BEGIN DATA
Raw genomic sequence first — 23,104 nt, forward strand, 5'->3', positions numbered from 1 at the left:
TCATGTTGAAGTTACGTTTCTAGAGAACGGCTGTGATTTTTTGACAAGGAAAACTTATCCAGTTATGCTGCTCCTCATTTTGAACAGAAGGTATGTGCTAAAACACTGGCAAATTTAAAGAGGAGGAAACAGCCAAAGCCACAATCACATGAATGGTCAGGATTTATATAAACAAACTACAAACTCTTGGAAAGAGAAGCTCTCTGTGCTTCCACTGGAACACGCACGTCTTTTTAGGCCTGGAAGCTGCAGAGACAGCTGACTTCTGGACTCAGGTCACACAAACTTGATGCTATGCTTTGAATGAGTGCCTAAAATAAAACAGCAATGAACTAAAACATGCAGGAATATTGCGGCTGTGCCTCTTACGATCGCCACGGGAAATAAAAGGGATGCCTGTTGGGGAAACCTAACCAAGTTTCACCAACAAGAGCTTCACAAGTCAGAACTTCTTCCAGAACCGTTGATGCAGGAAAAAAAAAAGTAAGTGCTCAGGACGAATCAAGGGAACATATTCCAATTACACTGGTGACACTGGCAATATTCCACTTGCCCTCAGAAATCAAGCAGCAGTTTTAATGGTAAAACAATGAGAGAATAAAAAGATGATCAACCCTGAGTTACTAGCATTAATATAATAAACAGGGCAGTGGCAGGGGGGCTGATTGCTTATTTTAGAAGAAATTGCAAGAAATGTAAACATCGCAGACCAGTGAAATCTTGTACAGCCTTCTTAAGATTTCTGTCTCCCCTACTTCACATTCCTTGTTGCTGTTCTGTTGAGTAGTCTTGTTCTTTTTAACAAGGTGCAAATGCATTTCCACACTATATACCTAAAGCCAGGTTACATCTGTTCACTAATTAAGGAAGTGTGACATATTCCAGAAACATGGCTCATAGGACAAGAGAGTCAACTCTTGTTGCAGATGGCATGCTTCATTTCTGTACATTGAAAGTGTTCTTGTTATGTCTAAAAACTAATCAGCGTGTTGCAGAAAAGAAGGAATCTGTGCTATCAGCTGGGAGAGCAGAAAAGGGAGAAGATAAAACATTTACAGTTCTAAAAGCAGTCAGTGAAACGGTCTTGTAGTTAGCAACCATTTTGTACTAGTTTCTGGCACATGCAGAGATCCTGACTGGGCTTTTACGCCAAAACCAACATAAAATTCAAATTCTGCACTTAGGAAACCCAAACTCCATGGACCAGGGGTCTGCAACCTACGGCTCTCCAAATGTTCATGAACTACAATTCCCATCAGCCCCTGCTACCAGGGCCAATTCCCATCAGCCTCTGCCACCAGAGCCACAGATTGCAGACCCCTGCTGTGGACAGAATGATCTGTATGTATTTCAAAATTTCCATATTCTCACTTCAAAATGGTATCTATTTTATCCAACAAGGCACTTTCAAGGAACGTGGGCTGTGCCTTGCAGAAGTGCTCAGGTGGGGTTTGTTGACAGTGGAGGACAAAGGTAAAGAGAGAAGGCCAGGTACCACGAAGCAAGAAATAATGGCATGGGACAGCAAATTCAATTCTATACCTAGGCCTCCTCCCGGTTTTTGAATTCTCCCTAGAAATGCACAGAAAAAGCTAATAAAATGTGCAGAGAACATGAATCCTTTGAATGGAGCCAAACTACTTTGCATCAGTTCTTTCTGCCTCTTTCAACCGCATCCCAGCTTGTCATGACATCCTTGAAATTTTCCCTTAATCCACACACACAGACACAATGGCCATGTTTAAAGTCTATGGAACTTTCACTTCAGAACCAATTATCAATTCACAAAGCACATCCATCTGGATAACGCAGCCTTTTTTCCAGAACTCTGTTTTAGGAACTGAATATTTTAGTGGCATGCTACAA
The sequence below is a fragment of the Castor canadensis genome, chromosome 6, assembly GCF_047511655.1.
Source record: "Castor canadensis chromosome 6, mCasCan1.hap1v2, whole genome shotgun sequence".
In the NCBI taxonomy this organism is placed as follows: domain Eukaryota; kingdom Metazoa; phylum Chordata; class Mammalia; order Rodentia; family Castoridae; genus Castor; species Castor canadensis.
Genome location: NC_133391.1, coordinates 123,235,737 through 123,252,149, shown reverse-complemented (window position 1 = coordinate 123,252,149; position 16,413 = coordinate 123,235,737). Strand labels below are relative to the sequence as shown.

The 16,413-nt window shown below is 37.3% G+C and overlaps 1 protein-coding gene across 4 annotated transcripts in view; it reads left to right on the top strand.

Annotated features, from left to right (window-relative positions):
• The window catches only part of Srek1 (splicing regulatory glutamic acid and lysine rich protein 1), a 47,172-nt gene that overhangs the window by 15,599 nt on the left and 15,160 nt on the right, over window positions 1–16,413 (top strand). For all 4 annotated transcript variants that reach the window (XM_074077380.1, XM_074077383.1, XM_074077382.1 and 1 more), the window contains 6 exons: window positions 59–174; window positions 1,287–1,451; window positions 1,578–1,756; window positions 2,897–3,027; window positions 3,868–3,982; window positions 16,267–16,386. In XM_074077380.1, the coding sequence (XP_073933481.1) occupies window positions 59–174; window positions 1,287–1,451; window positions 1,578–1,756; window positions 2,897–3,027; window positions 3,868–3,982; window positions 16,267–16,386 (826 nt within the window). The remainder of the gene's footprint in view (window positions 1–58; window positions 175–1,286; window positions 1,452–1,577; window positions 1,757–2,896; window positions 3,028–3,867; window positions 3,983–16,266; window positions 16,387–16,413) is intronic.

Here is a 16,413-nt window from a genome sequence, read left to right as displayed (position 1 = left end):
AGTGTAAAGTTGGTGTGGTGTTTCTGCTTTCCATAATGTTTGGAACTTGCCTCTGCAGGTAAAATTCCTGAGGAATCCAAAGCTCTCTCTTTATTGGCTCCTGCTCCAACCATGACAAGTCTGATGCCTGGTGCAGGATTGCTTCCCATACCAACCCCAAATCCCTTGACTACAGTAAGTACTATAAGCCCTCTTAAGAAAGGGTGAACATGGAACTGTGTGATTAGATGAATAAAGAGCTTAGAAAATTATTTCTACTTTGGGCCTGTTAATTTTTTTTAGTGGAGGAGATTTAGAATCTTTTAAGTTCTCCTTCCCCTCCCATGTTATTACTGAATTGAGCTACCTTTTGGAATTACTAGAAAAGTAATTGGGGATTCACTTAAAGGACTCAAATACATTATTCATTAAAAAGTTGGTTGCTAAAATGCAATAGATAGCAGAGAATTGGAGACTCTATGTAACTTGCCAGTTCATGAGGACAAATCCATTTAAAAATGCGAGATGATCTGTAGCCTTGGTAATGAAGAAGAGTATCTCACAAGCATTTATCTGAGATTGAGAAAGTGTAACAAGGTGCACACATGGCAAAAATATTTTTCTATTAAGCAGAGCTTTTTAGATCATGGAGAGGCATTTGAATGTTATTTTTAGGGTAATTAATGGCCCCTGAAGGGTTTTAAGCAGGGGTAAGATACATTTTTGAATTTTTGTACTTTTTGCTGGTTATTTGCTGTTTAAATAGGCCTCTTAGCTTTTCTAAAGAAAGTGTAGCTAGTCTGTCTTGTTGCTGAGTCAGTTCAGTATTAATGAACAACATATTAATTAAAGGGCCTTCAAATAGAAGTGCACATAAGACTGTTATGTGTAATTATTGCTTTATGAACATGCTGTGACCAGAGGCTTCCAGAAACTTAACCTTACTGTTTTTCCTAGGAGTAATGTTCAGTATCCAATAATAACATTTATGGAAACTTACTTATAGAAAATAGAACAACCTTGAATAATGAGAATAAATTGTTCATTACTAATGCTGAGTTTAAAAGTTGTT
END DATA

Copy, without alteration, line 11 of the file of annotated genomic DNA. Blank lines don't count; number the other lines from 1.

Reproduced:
AGTGTAAAGTTGGTGTGGTGTTTCTGCTTTCCATAATGTTTGGAACTTGCCTCTGCAGGTAAAATTCCTGAGGAATCCAAAGCTCTCTCTTTATTGGCTCCTGCTCCAACCATGACAAGTCTGATGCCTGGTGCAGGATTGCTTCCCATACCAACCCCAAATCCCTTGACTACAGTAAGTACTATAAGCCCTCTTAAGAAAGGGTGAACATGGAACTGTGTGATTAGATGAATAAAGAGCTTAGAAAATTATTTCTACTTTGGGCCTGTTAATTTTTTTTAGTGGAGGAGATTTAGAATCTTTTAAGTTCTCCTTCCCCTCCCATGTTATTACTGAATTGAGCTACCTTTTGGAATTACTAGAAAAGTAATTGGGGATTCACTTAAAGGACTCAAATACATTATTCATTAAAAAGTTGGTTGCTAAAATGCAATAGATAGCAGAGAATTGGAGACTCTATGTAACTTGCCAGTTCATGAGGACAAATCCATTTAAAAATGCGAGATGATCTGTAGCCTTGGTAATGAAGAAGAGTATCTCACAAGCATTTATCTGAGATTGAGAAAGTGTAACAAGGTGCACACATGGCAAAAATATTTTTCTATTAAGCAGAGCTTTTTAGATCATGGAGAGGCATTTGAATGTTATTTTTAGGGTAATTAATGGCCCCTGAAGGGTTTTAAGCAGGGGTAAGATACATTTTTGAATTTTTGTACTTTTTGCTGGTTATTTGCTGTTTAAATAGGCCTCTTAGCTTTTCTAAAGAAAGTGTAGCTAGTCTGTCTTGTTGCTGAGTCAGTTCAGTATTAATGAACAACATATTAATTAAAGGGCCTTCAAATAGAAGTGCACATAAGACTGTTATGTGTAATTATTGCTTTATGAACATGCTGTGACCAGAGGCTTCCAGAAACTTAACCTTACTGTTTTTCCTAGGAGTAATGTTCAGTATCCAATAATAACATTTATGGAAACTTACTTATAGAAAATAGAACAACCTTGAATAATGAGAATAAATTGTTCATTACTAATGCTGAGTTTAAAAGTTGTT